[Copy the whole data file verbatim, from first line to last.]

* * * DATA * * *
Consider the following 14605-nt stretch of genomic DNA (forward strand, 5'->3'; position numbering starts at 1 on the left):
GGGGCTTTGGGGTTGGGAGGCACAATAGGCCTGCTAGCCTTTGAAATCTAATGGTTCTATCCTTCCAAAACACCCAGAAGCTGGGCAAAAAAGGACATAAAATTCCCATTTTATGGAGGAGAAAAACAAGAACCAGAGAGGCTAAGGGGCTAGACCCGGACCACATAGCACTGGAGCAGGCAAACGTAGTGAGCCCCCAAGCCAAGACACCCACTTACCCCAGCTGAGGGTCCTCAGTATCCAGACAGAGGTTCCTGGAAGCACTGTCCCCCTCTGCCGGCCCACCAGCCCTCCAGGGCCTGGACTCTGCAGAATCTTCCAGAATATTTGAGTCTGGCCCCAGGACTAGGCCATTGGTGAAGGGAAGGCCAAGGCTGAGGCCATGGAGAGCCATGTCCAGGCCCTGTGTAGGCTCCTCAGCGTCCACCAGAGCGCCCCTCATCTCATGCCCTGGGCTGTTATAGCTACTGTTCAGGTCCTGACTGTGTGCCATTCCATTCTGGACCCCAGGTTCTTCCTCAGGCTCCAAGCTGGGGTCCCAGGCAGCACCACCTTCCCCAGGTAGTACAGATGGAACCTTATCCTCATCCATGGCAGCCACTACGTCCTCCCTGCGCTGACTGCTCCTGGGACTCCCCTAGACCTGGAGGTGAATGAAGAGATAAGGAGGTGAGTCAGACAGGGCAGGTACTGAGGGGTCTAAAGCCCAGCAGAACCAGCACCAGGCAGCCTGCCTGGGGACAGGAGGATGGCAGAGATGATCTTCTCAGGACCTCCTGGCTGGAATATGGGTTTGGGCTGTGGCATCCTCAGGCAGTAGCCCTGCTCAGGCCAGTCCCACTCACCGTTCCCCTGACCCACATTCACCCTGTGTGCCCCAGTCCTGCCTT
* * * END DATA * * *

Consider the following 14605-nt stretch of genomic DNA (forward strand, 5'->3'; position numbering starts at 1 on the left):
GGGGCTTTGGGGTTGGGAGGCACAATAGGCCTGCTAGCCTTTGAAATCTAATGGTTCTATCCTTCCAAAACACCCAGAAGCTGGGCAAAAAAGGACATAAAATTCCCATTTTATGGAGGAGAAAAACAAGAACCAGAGAGGCTAAGGGGCTAGACCCGGACCACATAGCACTGGAGCAGGCAAACGTAGTGAGCCCCCAAGCCAAGACACCCACTTACCCCAGCTGAGGGTCCTCAGTATCCAGACAGAGGTTCCTGGAAGCACTGTCCCCCTCTGCCGGCCCACCAGCCCTCCAGGGCCTGGACTCTGCAGAATCTTCCAGAATATTTGAGTCTGGCCCCAGGACTAGGCCATTGGTGAAGGGAAGGCCAAGGCTGAGGCCATGGAGAGCCATGTCCAGGCCCTGTGTAGGCTCCTCAGCGTCCACCAGAGCGCCCCTCATCTCATGCCCTGGGCTGTTATAGCTACTGTTCAGGTCCTGACTGTGTGCCATTCCATTCTGGACCCCAGGTTCTTCCTCAGGCTCCAAGCTGGGGTCCCAGGCAGCACCACCTTCCCCAGGTAGTACAGATGGAACCTTATCCTCATCCATGGCAGCCACTACGTCCTCCCTGCGCTGACTGCTCCTGGGACTCCCCTAGACCTGGAGGTGAATGAAGAGATAAGGAGGTGAGTCAGACAGGGCAGGTACTGAGGGGTCTAAAGCCCAGCAGAACCAGCACCAGGCAGCCTGCCTGGGGACAGGAGGATGGCAGAGATGATCTTCTCAGGACCTCCTGGCTGGAATATGGGTTTGGGCTGTGGCATCCTCAGGCAGTAGCCCTGCTCAGGCCAGTCCCACTCACCGTTCCCCTGACCCACATTCACCCTGTGTGCCCCAGTCCTGCCTT